Vitamin D: why are we so deficient and what can we do about it?

Vitamin D research shows that this essential hormone produced in our body is responsible for more aspects of our health than just protecting our bones. Optimizing our vitamin D levels have been shown to prevent a wide range of disease processes including but not limited to:

*Various forms of Cancer
*Cardiovascular disease
*Multiple Sclerosis
*Rheumatoid arthritis
*Inflammatory bowel disease
*Periodontal disease
*Autoimmune disease
*Chronic pain

The first important step to optimizing your vitamin D level is to ask a qualified health professional to check your serum (blood) of 25-Hydroxy-Vitamin D. This is the circulating form of vitamin D found in your blood that the kidneys and receptor cells in your body convert to the active form of Vitamin D3. This is currently the best indicator of the amount of Vitamin D available in storage form in your body. Optimal levels are around 60-80 ng/mL depending on your current health state. Because Vitamin D is a fat soluble vitamin, there is concern for toxicity when taken in large doses for long term use. It is best to consult with your physician on the appropriate dose for you and re-test your levels if there is concern of toxicity.

Who is at risk for Vitamin D Deficiency?

*People with very little sun exposure are at highest risk. This includes those living in sunny populations that avoid sun exposure to their skin by either not going outside, wearing heavy sun screens or clothing/hats that cover skin.
*People living above the 35th parallel from November to April, the sun is not strong enough for any vitamin D3 production.
*People who wear clothing that covers most of their bodies.
*Hospital inpatients, residents of institutions, and those in-doors permanently.
*Sunscreen users and people with darker skin who reside in sun-deprived areas.
*People living in areas with high air pollution.
*Elderly people because age significantly reduces, but does not eliminate, the skin’s ability to create vitamin D3.
*Obese people because obesity causes vitamin D3 to be store in fat, which makes it less available for use.
*People with celiac disease, Crohn’s disease, cystic fibrosis and other conditions that impair the body’s ability to absorb vitamin D.
*People taking medications that reduce cholesterol absorption or otherwise interfere with the body’s vitamin D conversion process.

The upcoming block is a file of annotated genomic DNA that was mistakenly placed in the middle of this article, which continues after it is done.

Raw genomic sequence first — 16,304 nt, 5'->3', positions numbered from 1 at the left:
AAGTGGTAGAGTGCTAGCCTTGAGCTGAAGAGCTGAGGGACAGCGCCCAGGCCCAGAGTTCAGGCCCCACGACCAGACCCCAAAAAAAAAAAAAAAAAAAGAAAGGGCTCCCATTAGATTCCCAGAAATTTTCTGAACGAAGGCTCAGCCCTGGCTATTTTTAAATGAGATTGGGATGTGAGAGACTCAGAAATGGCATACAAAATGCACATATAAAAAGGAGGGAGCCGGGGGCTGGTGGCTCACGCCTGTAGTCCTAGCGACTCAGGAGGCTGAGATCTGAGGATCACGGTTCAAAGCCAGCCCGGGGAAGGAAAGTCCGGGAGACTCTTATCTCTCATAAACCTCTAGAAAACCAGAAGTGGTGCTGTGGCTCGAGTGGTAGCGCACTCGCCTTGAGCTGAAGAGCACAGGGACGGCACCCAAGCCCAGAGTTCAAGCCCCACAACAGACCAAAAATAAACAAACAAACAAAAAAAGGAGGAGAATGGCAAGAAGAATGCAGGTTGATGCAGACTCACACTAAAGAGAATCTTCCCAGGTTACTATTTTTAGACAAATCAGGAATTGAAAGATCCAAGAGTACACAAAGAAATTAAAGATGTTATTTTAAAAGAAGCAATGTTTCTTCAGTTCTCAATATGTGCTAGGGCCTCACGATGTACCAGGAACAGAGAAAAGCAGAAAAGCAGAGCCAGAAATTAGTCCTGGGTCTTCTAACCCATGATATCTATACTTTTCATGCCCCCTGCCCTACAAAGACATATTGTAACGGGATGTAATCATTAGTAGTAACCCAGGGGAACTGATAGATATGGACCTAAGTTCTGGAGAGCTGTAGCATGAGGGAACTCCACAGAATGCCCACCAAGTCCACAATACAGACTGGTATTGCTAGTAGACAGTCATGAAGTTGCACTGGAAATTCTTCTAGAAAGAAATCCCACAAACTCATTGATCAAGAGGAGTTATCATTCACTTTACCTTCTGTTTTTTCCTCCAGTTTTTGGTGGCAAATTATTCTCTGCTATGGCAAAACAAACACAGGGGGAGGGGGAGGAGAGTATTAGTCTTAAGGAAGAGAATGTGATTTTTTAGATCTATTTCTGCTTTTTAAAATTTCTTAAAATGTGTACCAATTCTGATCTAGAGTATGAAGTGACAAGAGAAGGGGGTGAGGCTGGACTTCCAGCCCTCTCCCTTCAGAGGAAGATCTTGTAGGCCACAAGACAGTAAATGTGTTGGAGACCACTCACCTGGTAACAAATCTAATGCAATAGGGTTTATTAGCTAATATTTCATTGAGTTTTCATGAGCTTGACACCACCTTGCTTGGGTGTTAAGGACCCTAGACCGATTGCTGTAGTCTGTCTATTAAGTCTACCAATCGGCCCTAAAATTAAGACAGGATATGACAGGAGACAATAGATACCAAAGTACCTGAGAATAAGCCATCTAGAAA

*People with chronic kidney disease or liver failure.
*Breast-fed infants when mothers are vitamin D deficient.
*Breast feeding mothers may become more deficient as the breast milk takes up the stored Vitamin D.

What kind of Vitamin D should I get and how much?

There are two main forms of Vitamin D: D2 (made in plants) and D3 (found in animal products and is formed in our sun-exposed skin). Both forms are available in fortified foods and for supplementation. Vitamin D3 is the more bio-available or potent form of Vitamin D. Appropriate dosing is dependent on your blood levels and also your health status and age group. The American Academy of Pediatrics recommends that breastfed infants receive a minimum of 400 IU supplemented in their diet, while 1,000 IU would likely be more sufficient. Breastmilk is known to be deficient in Vitamin D likely because the lactating mother’s are also deficient. Lactating mothers can supplement anywhere from 1,000 IU to 5,000 IU per day or higher depending on their vitamin D status. Those with chronic health conditions may require much higher doses for short term duration to boost their levels. The average population should take a minimum of 1,000-2,000 IU per day both adults and children alike.

How can you optimize your Vitamin D levels?

*Receive 10-15 minutes daily of sun exposure to bare skin in the middle of the day. Be cautious not to burn your skin, it is possible for some that the skin will burn before you are able to get enough Vitamin D.
*Tanning beds may be a means to get Vitamin D, however the ultraviolet light can cause overexposure to your skin.
*After sunning or tanning, delay bathing for as long as possible. The oils in your skin can convert to vitamin D for up to 48 hours after exposure to sun.
*Avoid chlorine pools if possible, the chlorine strips your skin of its oils and therefore reduces the amount of vitamin D you make.
*Food sources of Vitamin D3 are: organ meats, skin, fat, intestines and eggs. Sources of Vitamin D2 come from vegetable sources such as mushrooms, lichen and yeast. Some milk and orange juice products are fortified to contain small amounts of vitamin D.
*Vitamin D is available as a supplement and may be taken by injection, skin cream or orally (best when taken with food that is high in fat).

December 16, 2016
Posted by admin
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